Evers extends ‘Safer at Home’ order until late May

MADISON, Wis. — Gov. Tony Evers is extending the  stay-at-home order for about a month longer than his initial order.

Evers extended Wisconsin’s Safer at Home order that was originally slated to expire next week. The extension issued Thursday keeps non-essential businesses closed until May 26 to slow the spread of the coronavirus.

Evers is speaking during a news conference Thursday.

“Each and every one of us had to do our part to make sure that our healthcare workers and system didn’t become overwhelmed by an influx of cases. A few weeks ago, we had a pretty grim outlook of what COVID-19 could mean for our state,” Evers said. “Safer at Home is working, folks, and it’s because all of you that we are where we are today. We’ve helped flatten the curve, which has resulted in fewer cases and hospitalizations. And folks, we’ve helped save lives together.”

Evers said the bottom line is that the state isn’t out of the clear yet from coronavirus, and extending the order was needed to control the spread.

“We cannot think of this like switching a light switch. It is more like turning a dial. The more disciplined we are now the faster we can turn” it to come out of the shutdown, Evers said.

DHS Secretary-designee Andrea Palm said that in the first three weeks of the Safer at Home order, between 300 and 1,400 lives were saved, according to models.

“Safer at Home is working. By working together as a state and following social distance guidelines, we have already saved lives,” Palm said.

In a statement from Madison Mayor Satya Rhodes-Conway, she thanked Evers “for taking this strong stance to continue to protect public health at this critical time when Wisconsin is still witnessing significant levels of illness and death from COVID-19.”

“What is clear from the science is that we will have to continue to take precautions and make adjustments to the way we go about our daily lives until a vaccine is widely available,” Rhodes-Conway said in the statement. “Even if the summer results in a decrease in the levels of illness, the CDC is predicting that a vaccine will not be available for a year or more. Future waves of illness will happen if we do not continue to take a science and evidence based response to this illness.”

Schools will remain closed for the remainder of the academic year.

News of the extension comes amid growing criticism from conservatives who are pushing Evers, and governors in other states, to loosen restrictions to more quickly reopen states. Opponents of the order planned a rally at the state Capitol on April 24, the end date of the original order.

Evers did make some adjustments, including allowing golf courses to reopen. He’s also allowing nonessential businesses to make deliveries and have curbside pickup available. That includes arts and crafts stores making material available to produce face masks and other personal protective equipment.

Carry out so they can carry on

More coronavirus headlines


Businesses and activities ramping up service and operations:

  • Public libraries: Public libraries may now provide curb-side pick-up of books and other library materials.
  • Golf Courses: Golf courses may open again, with restrictions including scheduling and paying for tee times online or by phone only. Clubhouses and pro shops must remain closed.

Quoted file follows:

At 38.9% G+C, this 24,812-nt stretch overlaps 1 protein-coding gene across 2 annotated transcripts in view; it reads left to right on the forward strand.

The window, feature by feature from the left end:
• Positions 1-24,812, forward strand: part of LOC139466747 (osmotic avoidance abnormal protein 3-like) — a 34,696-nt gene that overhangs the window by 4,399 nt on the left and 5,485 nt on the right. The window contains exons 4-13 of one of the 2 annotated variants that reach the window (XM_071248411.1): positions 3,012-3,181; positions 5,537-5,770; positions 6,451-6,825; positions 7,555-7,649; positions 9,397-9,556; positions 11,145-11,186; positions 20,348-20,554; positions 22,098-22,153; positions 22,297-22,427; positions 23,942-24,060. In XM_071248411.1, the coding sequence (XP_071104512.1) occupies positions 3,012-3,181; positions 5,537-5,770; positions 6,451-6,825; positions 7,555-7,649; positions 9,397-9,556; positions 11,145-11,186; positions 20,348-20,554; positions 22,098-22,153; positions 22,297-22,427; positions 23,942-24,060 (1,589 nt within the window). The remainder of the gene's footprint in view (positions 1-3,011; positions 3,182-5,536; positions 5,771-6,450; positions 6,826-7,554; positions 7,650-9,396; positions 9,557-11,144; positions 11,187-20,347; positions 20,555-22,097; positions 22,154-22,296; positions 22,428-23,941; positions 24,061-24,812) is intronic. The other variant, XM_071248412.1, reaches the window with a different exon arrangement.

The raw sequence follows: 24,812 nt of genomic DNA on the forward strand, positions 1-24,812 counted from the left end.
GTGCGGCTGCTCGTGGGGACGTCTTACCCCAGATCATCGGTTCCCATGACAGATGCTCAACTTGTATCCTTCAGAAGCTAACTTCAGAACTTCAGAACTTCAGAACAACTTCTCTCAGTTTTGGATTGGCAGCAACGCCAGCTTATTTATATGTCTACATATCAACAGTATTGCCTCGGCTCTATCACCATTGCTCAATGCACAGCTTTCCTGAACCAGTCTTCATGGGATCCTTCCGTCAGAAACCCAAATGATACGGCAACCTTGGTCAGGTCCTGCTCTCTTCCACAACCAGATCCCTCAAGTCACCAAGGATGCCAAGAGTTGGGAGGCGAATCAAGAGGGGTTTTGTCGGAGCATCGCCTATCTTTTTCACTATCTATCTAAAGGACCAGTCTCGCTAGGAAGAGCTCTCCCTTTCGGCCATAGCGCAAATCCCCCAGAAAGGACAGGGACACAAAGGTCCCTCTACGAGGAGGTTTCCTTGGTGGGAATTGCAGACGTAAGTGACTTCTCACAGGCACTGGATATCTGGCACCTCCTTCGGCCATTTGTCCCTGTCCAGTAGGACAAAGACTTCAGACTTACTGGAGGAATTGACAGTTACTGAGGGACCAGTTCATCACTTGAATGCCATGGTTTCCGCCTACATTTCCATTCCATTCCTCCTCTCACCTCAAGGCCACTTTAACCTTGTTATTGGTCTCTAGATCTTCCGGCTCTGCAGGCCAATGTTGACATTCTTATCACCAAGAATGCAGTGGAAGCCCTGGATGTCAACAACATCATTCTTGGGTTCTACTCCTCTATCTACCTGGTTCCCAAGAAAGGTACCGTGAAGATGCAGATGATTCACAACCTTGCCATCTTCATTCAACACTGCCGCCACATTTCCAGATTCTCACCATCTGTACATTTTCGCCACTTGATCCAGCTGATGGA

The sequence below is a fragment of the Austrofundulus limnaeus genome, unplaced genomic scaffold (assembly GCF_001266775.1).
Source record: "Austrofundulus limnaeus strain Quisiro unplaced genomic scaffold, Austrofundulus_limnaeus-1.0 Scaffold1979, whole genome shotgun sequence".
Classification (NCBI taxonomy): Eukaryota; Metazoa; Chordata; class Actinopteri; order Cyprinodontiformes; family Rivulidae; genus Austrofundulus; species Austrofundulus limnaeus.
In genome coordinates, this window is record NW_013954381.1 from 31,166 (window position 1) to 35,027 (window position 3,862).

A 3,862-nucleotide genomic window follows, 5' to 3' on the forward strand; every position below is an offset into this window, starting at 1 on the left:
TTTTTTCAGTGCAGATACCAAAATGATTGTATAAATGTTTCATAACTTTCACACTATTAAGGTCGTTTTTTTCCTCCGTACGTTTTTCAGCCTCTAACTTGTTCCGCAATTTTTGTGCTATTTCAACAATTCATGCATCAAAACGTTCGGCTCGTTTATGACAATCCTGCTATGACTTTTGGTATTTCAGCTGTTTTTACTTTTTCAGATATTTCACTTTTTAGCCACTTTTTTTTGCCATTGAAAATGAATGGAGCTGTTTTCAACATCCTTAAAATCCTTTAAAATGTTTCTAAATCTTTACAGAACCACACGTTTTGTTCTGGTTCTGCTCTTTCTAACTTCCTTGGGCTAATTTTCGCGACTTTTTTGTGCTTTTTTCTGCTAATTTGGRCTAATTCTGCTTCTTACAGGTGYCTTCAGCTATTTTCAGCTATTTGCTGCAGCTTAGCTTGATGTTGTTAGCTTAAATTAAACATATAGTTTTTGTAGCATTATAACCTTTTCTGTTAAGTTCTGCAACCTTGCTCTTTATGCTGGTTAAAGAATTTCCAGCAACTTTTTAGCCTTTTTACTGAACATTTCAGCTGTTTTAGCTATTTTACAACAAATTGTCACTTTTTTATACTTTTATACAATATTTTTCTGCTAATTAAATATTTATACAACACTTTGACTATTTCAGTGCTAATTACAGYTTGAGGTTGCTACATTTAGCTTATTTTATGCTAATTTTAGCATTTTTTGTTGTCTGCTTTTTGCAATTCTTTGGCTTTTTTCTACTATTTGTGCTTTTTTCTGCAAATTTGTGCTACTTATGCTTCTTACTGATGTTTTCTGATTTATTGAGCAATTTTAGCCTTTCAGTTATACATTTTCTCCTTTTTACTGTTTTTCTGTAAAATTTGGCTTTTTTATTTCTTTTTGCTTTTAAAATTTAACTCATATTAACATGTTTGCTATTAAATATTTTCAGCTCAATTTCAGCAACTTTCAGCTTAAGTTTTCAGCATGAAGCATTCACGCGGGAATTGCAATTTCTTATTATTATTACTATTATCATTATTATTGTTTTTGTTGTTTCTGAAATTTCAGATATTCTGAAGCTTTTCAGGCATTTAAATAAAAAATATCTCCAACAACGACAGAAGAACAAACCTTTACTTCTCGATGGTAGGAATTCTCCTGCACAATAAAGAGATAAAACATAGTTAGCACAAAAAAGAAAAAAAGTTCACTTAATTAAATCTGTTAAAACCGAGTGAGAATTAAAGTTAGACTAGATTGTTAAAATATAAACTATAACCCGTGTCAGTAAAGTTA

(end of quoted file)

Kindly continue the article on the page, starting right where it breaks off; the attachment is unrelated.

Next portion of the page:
• Non-essential Businesses: Non-essential businesses will now be able to do more things as Minimum Basic Operations, including deliveries, mailings, and curb-side pick-up. Non-essential businesses must notify workers of whether they are necessary for the Minimum Basic Operations.
  • Arts and Crafts Stores: Arts and craft stores may offer expanded curb-side pick-up of materials necessary to make face masks or other personal protective equipment (PPE).
  • Aesthetic or Optional Exterior Work: Aesthetic or optional exterior law care or construction is now allowed under the extended order, so long as it can be done by one person.

Safe Business Practices:

  • Safe Business Practices for Essential Businesses and Operations: Essential Businesses and Operations must increase cleaning and disinfection practices, ensure that only necessary workers are present, and adopt policies to prevent workers exposed to COVID-19 or symptomatic workers from coming to work.
  • Safe Business Practices for Retailers that Essential Businesses and Operations: Retail stores that remain open to the public as Essential Businesses and Operations must limit the number of people in the store at one time, must provide proper spacing for people waiting to enter, and large stores must offer at least two hours per week of dedicated shopping time for vulnerable populations.
  • Supply Chain: Essential Businesses and Operations that are essential because they supply, manufacture, or distribute goods and services to other Essential Businesses and Operations can only continue operations that are necessary to those businesses they supply. All other operations must continue as Minimum Basic Operations.

Other changes include:

  • Schools: Public and private K-12 schools will remain closed for the remainder of the 2019-2020 school year.
  • Local parks and open space: Local health officials may close public parks and open spaces if it becomes too difficult to ensure social distancing or the areas are being mistreated.
  • Travel: People are strongly encourage to stay close to home, not travel to second homes or cabins, and not to travel out-of-state if it is not necessary.
  • Tribal Nations: Tribal Nations are sovereign over their territory and can impose their own restrictions. Non-tribal members should be respectful of and avoid non-essential travel to Tribal territory. Local government must coordinate, collaborate, and share information with Tribal Nations.
  • Duration: The changes in this order go into effect on April 24, 2020. The order will remain in effect until 8 a.m. on May 26, 2020.